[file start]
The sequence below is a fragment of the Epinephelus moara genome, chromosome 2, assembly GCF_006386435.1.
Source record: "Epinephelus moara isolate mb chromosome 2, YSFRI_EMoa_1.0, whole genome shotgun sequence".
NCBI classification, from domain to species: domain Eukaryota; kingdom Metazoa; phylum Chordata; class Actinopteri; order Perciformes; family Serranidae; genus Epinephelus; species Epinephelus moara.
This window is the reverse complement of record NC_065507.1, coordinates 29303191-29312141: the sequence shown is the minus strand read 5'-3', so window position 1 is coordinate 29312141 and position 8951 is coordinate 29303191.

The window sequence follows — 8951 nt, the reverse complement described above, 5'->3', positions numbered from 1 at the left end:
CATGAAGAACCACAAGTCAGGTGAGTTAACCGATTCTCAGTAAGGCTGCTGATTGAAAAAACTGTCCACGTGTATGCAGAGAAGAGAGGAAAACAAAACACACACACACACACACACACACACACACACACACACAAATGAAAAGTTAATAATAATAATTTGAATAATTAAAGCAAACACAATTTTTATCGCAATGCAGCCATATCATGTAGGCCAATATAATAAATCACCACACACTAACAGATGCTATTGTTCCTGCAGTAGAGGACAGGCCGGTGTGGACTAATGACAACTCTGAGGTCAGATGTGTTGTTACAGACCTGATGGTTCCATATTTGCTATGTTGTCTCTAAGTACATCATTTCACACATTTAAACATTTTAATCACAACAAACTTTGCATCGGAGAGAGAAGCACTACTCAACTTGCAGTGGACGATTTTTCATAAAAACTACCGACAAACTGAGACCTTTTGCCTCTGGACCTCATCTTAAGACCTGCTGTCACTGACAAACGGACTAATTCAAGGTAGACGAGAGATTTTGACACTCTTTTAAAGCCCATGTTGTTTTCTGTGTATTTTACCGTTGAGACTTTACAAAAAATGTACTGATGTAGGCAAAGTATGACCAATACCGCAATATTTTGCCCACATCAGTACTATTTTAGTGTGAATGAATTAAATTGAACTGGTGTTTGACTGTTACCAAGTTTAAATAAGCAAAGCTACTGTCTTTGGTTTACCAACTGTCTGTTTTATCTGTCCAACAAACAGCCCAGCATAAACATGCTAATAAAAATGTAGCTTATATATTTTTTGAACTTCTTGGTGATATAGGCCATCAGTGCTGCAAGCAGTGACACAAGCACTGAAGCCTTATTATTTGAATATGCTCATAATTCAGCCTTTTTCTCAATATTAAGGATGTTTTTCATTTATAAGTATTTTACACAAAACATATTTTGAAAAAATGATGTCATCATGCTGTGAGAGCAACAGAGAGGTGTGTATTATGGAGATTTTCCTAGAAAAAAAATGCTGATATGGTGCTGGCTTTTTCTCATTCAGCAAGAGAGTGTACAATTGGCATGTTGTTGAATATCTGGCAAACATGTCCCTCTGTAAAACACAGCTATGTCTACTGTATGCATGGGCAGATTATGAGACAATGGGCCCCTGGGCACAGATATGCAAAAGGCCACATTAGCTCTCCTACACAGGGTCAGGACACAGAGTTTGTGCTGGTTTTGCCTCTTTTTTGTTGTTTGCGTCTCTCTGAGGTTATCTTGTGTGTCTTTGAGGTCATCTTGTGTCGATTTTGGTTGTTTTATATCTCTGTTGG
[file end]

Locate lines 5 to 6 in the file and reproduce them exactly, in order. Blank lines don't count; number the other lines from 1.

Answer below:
The window sequence follows — 8951 nt, the reverse complement described above, 5'->3', positions numbered from 1 at the left end:
CATGAAGAACCACAAGTCAGGTGAGTTAACCGATTCTCAGTAAGGCTGCTGATTGAAAAAACTGTCCACGTGTATGCAGAGAAGAGAGGAAAACAAAACACACACACACACACACACACACACACACACACACACAAATGAAAAGTTAATAATAATAATTTGAATAATTAAAGCAAACACAATTTTTATCGCAATGCAGCCATATCATGTAGGCCAATATAATAAATCACCACACACTAACAGATGCTATTGTTCCTGCAGTAGAGGACAGGCCGGTGTGGACTAATGACAACTCTGAGGTCAGATGTGTTGTTACAGACCTGATGGTTCCATATTTGCTATGTTGTCTCTAAGTACATCATTTCACACATTTAAACATTTTAATCACAACAAACTTTGCATCGGAGAGAGAAGCACTACTCAACTTGCAGTGGACGATTTTTCATAAAAACTACCGACAAACTGAGACCTTTTGCCTCTGGACCTCATCTTAAGACCTGCTGTCACTGACAAACGGACTAATTCAAGGTAGACGAGAGATTTTGACACTCTTTTAAAGCCCATGTTGTTTTCTGTGTATTTTACCGTTGAGACTTTACAAAAAATGTACTGATGTAGGCAAAGTATGACCAATACCGCAATATTTTGCCCACATCAGTACTATTTTAGTGTGAATGAATTAAATTGAACTGGTGTTTGACTGTTACCAAGTTTAAATAAGCAAAGCTACTGTCTTTGGTTTACCAACTGTCTGTTTTATCTGTCCAACAAACAGCCCAGCATAAACATGCTAATAAAAATGTAGCTTATATATTTTTTGAACTTCTTGGTGATATAGGCCATCAGTGCTGCAAGCAGTGACACAAGCACTGAAGCCTTATTATTTGAATATGCTCATAATTCAGCCTTTTTCTCAATATTAAGGATGTTTTTCATTTATAAGTATTTTACACAAAACATATTTTGAAAAAATGATGTCATCATGCTGTGAGAGCAACAGAGAGGTGTGTATTATGGAGATTTTCCTAGAAAAAAAATGCTGATATGGTGCTGGCTTTTTCTCATTCAGCAAGAGAGTGTACAATTGGCATGTTGTTGAATATCTGGCAAACATGTCCCTCTGTAAAACACAGCTATGTCTACTGTATGCATGGGCAGATTATGAGACAATGGGCCCCTGGGCACAGATATGCAAAAGGCCACATTAGCTCTCCTACACAGGGTCAGGACACAGAGTTTGTGCTGGTTTTGCCTCTTTTTTGTTGTTTGCGTCTCTCTGAGGTTATCTTGTGTGTCTTTGAGGTCATCTTGTGTCGATTTTGGTTGTTTTATATCTCTGTTGG